Patrick Reed is halfway home to his first major championship.
He got there by mostly staying out of trouble at daunting Augusta National and mastering the four par 5s.
Reed shot a 6-under 66 in the second round Friday and moved to 9-under 135 for the tournament. He takes a two-shot lead over Marc Leishman into Saturday’s third round, which could be affected by rain.
Forecasts call for steady showers all day, the kind of weather that should soften up what had become a hard and fast test.
The way Reed has played, it’s doubtful even Mother Nature can slow him down.
“I believe if I play the golf I know how to play, I can win majors,” said Reed, a 27-year-old Texan who ended his college career 3 miles down the road at Augusta State. “I need to stick to my game plan.”
Reed and Leishman will be the final pairing Saturday, scheduled to tee off at 2:30 p.m.
Reed grabbed the lead thanks mostly to being the only player in the field to birdie all eight par 5s in the first two rounds. He also needed just 51 putts through 36 holes.
“I kept myself out of trouble and allowed my putter to do the work,” Reed said.
Leishman kept it close. He boldly took on a high risk when he hooked a hooded 5-iron around the trees and barely over the water on the par-5 15th to about 6 feet for an eagle that got him to 7 under.
Right behind them? Five major champions, for starters.
Henrik Stenson (70) was four shots behind. Rory McIlroy (71) is off to his best 36-hole start in seven years and is looking as poised as ever to capture the fourth leg of the career Grand Slam. Jordan Spieth lost his two-shot lead on the first hole and was on the verge of getting left behind until he made a key par putt to close out the front nine with a 40, and then salvaged a 74 to join McIlroy just five shots behind.
Looming is Dustin Johnson, the No. 1 player in the world, who made a 45-foot par putt on the 16th to atone for several birdie putts in the 10-foot range he missed. Johnson had a 68 and was six shots behind, along with PGA champion Justin Thomas, who had a 67.
Eleven of the 17 players still under par at the halfway point can be found among the top 20 in the world.
They’re all chasing Reed, and probably need to play the longest holes well to even keep pace.
“The par 5s are huge around here to be able to pick up ground on,” Reed said. “You’re not going to shoot a low score if you don’t.”
Some other things to know heading into Saturday’s third round:
Tiger Woods made the cut at his first Masters in three years. He has some mixed feelings about where he’s at.
He shot a three-over 75 in the second round and is 4 over heading into the weekend. The 75 matched his second-worst score at the Masters and left him 13 shots off the lead.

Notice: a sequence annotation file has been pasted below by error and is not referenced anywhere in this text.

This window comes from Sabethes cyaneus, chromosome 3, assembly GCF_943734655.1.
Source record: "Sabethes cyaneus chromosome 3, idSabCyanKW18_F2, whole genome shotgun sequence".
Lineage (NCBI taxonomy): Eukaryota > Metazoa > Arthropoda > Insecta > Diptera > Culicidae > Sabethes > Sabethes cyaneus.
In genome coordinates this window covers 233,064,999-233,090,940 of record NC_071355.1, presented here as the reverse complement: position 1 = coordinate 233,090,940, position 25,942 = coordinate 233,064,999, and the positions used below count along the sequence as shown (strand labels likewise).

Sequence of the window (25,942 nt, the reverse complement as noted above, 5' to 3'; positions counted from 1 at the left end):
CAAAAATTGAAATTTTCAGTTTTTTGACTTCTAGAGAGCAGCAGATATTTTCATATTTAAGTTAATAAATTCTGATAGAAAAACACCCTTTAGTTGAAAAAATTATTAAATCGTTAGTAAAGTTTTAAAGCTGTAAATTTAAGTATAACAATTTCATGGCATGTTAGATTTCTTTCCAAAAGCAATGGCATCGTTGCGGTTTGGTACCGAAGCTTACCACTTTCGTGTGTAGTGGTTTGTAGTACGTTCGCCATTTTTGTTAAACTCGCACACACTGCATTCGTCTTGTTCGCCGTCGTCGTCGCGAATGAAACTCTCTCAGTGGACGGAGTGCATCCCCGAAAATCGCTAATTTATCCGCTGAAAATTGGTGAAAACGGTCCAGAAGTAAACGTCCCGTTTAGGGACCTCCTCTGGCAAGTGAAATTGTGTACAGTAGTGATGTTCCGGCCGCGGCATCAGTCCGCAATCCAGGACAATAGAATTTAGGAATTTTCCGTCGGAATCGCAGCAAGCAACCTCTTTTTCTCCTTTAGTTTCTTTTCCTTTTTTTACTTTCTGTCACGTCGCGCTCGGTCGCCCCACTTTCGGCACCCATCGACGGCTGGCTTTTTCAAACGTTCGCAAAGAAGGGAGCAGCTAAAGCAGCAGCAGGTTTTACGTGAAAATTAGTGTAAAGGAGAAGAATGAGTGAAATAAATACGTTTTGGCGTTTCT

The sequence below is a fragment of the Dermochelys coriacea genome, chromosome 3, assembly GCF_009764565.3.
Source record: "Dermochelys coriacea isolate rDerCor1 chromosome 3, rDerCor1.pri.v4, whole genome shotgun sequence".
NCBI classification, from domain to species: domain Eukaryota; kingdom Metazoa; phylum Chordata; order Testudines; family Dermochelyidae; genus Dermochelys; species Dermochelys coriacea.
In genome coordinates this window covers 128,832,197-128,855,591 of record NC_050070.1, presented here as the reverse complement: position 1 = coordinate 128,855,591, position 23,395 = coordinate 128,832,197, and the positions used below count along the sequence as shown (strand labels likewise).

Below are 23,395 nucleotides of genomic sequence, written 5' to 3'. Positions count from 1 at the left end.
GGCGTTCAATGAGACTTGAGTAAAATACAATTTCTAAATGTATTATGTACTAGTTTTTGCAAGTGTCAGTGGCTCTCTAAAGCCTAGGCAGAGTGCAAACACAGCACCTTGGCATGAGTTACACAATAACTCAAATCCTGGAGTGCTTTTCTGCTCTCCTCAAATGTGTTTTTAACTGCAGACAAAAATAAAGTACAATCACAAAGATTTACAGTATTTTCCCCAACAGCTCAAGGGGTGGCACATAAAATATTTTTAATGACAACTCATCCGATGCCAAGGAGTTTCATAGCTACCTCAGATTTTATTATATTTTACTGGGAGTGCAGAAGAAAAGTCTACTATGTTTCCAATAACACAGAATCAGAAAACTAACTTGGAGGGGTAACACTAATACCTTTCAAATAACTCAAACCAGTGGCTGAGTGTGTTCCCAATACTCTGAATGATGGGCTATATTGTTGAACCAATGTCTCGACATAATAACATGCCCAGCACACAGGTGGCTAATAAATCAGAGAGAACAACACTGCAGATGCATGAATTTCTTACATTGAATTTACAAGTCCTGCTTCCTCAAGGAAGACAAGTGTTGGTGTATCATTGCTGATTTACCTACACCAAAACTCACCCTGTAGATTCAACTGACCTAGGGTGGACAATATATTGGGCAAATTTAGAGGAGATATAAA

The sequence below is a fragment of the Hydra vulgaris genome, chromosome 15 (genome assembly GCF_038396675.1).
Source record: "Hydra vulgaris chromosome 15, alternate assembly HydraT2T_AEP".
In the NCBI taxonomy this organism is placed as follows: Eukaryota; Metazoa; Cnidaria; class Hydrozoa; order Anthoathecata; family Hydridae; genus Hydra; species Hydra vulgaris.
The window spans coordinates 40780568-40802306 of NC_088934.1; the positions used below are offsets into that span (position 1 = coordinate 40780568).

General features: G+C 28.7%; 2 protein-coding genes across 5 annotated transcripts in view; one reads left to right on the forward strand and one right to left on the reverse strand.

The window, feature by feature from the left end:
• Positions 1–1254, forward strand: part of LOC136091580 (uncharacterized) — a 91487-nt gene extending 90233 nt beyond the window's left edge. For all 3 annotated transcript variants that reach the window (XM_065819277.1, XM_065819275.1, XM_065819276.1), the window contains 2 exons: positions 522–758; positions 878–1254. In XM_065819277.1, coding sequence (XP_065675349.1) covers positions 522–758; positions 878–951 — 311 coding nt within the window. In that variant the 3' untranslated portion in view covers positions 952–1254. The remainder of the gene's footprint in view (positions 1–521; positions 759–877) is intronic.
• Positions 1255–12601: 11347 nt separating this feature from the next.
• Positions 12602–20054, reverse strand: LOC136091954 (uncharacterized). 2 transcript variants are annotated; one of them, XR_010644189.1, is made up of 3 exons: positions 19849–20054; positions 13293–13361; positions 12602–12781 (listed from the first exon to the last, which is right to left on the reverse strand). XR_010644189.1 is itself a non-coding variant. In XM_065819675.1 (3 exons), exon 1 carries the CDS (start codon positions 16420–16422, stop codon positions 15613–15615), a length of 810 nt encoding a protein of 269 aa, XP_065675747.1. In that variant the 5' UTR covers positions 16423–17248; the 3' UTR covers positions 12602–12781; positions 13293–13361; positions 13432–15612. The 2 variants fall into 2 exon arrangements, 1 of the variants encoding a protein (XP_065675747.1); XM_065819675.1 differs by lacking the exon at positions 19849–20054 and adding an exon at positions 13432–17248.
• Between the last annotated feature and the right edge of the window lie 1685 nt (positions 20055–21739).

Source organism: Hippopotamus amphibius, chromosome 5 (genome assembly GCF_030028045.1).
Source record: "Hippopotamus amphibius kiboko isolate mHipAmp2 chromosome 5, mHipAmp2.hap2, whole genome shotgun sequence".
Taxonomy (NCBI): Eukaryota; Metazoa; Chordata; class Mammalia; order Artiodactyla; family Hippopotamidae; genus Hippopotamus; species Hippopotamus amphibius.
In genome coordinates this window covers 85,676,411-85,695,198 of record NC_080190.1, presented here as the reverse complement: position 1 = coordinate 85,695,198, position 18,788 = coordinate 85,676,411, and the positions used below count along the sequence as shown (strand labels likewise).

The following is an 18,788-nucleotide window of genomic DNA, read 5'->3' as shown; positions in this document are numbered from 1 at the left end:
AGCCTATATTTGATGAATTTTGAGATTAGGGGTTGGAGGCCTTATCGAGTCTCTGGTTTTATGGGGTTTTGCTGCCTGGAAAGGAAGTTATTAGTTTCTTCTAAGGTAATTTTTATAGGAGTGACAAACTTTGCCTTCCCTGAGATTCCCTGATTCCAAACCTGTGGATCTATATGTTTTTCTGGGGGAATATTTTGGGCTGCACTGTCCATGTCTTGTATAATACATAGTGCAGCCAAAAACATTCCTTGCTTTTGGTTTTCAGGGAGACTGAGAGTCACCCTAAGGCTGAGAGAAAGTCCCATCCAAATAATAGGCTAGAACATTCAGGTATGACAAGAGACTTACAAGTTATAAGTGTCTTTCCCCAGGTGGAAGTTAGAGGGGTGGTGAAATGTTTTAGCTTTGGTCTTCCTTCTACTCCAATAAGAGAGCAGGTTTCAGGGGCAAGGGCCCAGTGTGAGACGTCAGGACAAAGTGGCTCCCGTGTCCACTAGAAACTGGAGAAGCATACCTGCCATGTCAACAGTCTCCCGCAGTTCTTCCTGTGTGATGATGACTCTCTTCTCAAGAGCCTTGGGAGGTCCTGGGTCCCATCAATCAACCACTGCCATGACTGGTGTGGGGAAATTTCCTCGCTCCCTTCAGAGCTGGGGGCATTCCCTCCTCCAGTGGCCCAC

Woods struggled with distance control Friday in difficult conditions and lamented a number of close misses on greens.
He said he didn’t hit his irons very good at all, adding that he “didn’t control distances, shapes or anything.”
Still, Woods was mostly pleased with how he’s played in his first major since the 2015 PGA Championship.
“Six months ago, I didn’t know if I was going to play again. It’s incredible. Just so thankful have this opportunity to be able to play golf again.”
Woods knows he needs a “special weekend” and some help to get back in contention.
Fred Couples, 58, Bernard Langer, 60, and Vijay Singh, 55 — three guys who play the PGA Tour Champions — proved it pays off to know your way around Augusta National.
All three of them shot 2 over in the second round and made the cut at golf’s first major.
Couples is 11 shots off Reed’s pace heading into the weekend. Langer is 13 back, and Singh is 10 behind.
Couples made the cut at the Masters for the 30th time, tying Gary Player for the second most in tournament history. Only six-time Masters champion Jack Nicklaus (37) made more cuts at Augusta National.
The last two Masters champions won’t be playing on the weekend.
Defending champion Sergio Garcia and 2016 winner Danny Willett missed the cut.
Willett finished the second round with consecutive bogeys, missing out by two strokes.
Garcia’s reign was essentially over when he wrote a double-digit number on his scorecard in the opening round Thursday. The Spaniard and new father hit five consecutive balls into the water at the par-5 15th.
Garcia seemed to spend much of Friday going through the motions. He struggled to a 78 that included dumping another ball in the water at No. 11 and ended up at 15-over 159.
BUTLER CABIN INVITES
Garcia will be around to be part of the championship celebration at Butler Cabin, where he will put a green jacket on the 2018 champ. Doug Ghim will join him inside.
The 21-year-old Ghim was the only amateur to make the cut. He got into the Masters thanks to a runner-up finish in the U.S. Amateur. The low amateur also gets invited to the ceremony at Butler Cabin.
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